Colors Live Review – A Great Tool for Beginner Digital Artists
Live color review
I’m not the best artist around, but I’ve been doing digital art for almost two decades now. I’ve been around the corner when it comes to hardware usage, starting with using a keyboard and mouse to draw in Photoshop, a Wacom pen tablet, a display tablet and finally , on my iPad. So when I heard about the Kickstarter for Colors Live, I wondered how accurate and robust drawing software for the Nintendo Switch could be. I went through a few different emotions with this program, mostly positive ones, but I wish there were some things included in the software.
Once you’ve started the game, you’ll be prompted to calibrate the Sonar Pen along with other in-game options to make your workflow a little easier. I was quite impressed with the pressure sensitivity of the pen, and I’m so curious how they could make this item work just through the headphone jack. By plugging in the pen and making sure the volume is turned up, the pen will be able to sense the pressure. You can still use the stylus, even unplugged, as well as your fingers, but as you can understand there won’t be that pressure sensitivity. The pencil itself is a decent size and felt comfortable in my hands. Surprisingly, it felt better than some styluses I’ve used in the past.
While the pen is plugged in, I got used to being plugged in as it gives enough length to move the pen freely without feeling too constrained. Before you start drawing, when you check the pen, you’ll notice that weird and peculiar piece of transparent plastic at the end. Do NOT try to succeed (I was strongly tempted, but luckily I didn’t). This acts as a handle and also as a barrier to protect your screen from the inevitable scratches. It was a little hard to get used to because it can be hard to see where your pen stroke starts, but you’ll get used to it after a while.
Now for the program itself, it has some of the basic functions that any decent drawing program should have. You will be able to create new layers, merge them with the one below, reorganize them as well as modify the opacity. Unfortunately, the layer system is superficial at best and doesn’t offer masks or filters to create different effects. It gives you the standard soft and hard airbrush, a drawing brush, and a few other options. It would be nice to have a few more options, especially for liner, textures, and a watercolor brush, to name a few. Yet the choices we have are also perfect for beginners looking to get into digital art without bombarding them with options. I will admit that this program has one of the best layouts for pixel art. Lines will automatically be placed on the canvas, with boxes increasing or decreasing depending on the size of the pen.
Like the iPad’s Procreate program, Colors Live has an option for video playback that shows a quick timelapse of the design you just worked on. I love this feature on the iPad and was thrilled to see another program using this idea. Unfortunately, in my experience, the playback only worked when I was doing my initial sketches. Yet, as soon as I started adding new layers or moving things around, the whole video got messed up, not showing my progress properly.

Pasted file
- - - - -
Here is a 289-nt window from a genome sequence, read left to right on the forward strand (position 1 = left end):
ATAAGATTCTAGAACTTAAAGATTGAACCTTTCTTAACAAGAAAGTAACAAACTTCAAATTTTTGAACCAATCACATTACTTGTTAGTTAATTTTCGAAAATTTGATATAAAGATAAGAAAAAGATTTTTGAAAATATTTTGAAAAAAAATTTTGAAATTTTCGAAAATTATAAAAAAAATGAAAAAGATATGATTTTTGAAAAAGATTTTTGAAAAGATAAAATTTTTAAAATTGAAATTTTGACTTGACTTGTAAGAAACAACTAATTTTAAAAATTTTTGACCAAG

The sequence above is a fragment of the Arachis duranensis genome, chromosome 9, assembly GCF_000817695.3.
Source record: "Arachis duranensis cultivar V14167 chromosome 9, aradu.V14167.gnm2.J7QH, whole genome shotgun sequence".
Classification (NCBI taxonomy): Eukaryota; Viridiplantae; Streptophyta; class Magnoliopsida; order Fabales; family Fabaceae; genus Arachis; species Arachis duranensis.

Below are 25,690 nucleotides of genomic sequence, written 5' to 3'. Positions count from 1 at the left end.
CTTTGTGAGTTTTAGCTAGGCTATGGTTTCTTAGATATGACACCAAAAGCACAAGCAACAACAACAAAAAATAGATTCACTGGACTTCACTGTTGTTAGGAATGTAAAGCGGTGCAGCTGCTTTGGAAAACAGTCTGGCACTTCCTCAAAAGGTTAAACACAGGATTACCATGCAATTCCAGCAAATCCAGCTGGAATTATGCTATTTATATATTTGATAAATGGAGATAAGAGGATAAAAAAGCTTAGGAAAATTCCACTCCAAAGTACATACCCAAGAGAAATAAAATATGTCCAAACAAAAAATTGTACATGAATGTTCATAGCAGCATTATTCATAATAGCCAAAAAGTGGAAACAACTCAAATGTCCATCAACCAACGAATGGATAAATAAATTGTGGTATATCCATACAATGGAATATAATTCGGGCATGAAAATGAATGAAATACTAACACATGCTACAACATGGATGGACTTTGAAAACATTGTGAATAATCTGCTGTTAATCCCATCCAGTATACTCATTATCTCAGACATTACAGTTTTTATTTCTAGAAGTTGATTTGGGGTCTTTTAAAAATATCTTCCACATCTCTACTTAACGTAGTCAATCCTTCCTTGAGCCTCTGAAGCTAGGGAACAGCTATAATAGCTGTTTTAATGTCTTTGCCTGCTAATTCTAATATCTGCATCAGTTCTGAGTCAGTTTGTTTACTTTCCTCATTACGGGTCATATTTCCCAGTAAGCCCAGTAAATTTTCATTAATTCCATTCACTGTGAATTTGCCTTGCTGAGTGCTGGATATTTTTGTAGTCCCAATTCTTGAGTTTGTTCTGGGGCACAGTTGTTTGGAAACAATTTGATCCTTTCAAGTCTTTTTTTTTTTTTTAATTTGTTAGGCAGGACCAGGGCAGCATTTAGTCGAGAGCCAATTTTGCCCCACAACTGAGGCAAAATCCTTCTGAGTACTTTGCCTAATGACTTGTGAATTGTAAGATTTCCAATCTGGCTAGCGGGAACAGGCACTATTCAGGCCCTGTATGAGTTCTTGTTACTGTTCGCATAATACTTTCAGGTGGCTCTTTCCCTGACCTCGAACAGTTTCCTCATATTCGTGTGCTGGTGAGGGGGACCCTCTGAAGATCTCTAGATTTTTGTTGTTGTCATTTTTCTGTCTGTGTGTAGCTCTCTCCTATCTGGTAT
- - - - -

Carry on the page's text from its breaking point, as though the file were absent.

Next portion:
Bowsette – drawn by myself
Although I wouldn’t necessarily call this program a game, they strive to bring challenges that provide a game aspect. You can participate in the Color Quest, which starts with drawing whatever you want to find in the tower a once you have completed your quest. From there, you’ll get daily challenges that give you different themes as well as rules. These can vary from drawing something sitting alone, using bold brush strokes, or just using the pixel brush and eraser. It’s a great way to learn how to use different brushes and techniques.
Another cool feature is the online community you can participate in. The Colors Live gallery is a fantastic way to get your art out there if you need some inspiration or just want to look at other people’s art. You can comment, view, and like each piece, and you can also check out these people’s video playback, which seems to work well for everyone but me. I haven’t posted any of my own stuff to the gallery, but maybe my reading would fix itself if I did.
Aerith Gainsborough – drawn by myself
One thing I wish the program itself clarified is how to save your work. Due to severe pain in my hands, I have to work much slower than usual, and one day I discovered that my game had become corrupted. It didn’t matter until I found out that I hadn’t saved my work. For some reason I had assumed there would be an autosave feature, and when I went to find the save feature, you have to navigate three menus before you finally find the save option. I wish Colors Live had implemented an auto-save feature, or at the very least a pop-up that pops up once in a while just to remind us to save our progress along the way.
Ultimately, Colors Live is a great little program for beginners or for those who just want to doodle while you’re on the go. It contains the basics that can help you learn the ins and outs of digital art without boring newbies with a plethora of brushes and features. If you’re serious about getting into digital art, there are plenty of programs and materials you can buy at low prices that will give you all the options for making great art. But for a younger person, buying a physical copy of this game for US$49.99, which comes with the awesome Sonar Pen, is a fantastic way to let that inner Van Gogh out.
*** Change the review code provided by the publisher ***
- Easy to use
- Sonar pen and pressure sensitivity
- The online gallery
- Color Quest/Daily Challenges
- Limited brush options
- workflow can take some getting used to
- Backup function should be easier to find
- Color Quest/Daily Challenges